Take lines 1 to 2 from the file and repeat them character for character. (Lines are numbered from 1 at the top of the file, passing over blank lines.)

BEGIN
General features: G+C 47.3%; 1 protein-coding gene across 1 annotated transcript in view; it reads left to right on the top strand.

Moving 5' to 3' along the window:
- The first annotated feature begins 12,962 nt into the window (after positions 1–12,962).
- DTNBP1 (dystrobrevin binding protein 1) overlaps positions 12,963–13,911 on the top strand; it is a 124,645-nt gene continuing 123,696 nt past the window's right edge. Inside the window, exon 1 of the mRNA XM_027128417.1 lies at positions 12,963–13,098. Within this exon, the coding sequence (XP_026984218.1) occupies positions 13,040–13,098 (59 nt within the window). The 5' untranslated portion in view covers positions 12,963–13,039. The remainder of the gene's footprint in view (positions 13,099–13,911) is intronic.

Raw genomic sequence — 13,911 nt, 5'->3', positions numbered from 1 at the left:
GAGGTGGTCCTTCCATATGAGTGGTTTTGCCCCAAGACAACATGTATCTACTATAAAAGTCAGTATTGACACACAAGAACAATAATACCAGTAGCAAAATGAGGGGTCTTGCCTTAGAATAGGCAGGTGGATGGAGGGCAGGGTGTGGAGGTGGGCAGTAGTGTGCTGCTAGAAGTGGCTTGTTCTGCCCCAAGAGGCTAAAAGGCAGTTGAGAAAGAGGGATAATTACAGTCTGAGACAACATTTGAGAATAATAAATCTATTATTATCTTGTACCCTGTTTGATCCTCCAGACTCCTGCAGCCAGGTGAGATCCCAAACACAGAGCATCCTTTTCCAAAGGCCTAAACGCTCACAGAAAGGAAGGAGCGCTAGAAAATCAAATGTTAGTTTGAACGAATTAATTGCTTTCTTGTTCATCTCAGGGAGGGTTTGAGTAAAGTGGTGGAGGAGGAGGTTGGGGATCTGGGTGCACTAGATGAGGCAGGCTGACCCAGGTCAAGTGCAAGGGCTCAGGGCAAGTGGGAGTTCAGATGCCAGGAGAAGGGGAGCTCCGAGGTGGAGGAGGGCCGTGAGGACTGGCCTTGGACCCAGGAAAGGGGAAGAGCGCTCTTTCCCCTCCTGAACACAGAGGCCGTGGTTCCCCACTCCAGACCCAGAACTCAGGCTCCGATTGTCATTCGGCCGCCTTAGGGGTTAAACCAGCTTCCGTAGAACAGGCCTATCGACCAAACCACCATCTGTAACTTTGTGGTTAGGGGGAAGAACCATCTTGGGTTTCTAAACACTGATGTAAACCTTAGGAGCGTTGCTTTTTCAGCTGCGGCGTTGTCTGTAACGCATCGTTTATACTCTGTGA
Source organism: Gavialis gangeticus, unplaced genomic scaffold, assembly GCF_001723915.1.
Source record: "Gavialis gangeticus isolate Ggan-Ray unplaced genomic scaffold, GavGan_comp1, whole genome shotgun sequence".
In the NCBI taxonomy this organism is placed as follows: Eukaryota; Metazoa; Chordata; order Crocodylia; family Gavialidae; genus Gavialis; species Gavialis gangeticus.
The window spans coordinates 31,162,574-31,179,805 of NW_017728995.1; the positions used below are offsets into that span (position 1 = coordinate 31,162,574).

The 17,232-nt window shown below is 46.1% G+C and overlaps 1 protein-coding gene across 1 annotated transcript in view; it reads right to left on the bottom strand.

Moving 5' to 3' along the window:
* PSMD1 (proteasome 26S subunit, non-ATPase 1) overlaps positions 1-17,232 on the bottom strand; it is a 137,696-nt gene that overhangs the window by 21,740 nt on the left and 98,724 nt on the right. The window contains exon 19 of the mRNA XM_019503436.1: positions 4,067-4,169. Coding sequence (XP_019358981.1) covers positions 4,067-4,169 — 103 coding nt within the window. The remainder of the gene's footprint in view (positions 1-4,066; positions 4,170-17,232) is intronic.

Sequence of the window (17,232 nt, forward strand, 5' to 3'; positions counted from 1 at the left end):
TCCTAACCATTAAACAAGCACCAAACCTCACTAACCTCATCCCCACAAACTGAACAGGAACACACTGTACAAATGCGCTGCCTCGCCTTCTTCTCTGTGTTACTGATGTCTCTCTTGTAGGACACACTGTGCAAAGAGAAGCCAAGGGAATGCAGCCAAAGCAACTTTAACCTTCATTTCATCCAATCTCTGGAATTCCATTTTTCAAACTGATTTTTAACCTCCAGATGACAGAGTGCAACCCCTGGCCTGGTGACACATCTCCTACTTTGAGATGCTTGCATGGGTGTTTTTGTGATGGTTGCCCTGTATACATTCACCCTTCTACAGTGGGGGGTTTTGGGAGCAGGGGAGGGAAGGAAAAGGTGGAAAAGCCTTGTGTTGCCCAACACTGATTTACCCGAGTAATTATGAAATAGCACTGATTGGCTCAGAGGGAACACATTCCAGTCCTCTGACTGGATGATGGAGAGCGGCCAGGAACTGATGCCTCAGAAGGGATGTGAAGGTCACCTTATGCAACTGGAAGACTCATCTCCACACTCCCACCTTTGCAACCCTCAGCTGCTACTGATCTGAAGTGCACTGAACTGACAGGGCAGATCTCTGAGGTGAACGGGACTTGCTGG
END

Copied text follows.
General features: G+C 47.3%; 1 protein-coding gene across 1 annotated transcript in view; it reads left to right on the top strand.

Moving 5' to 3' along the window: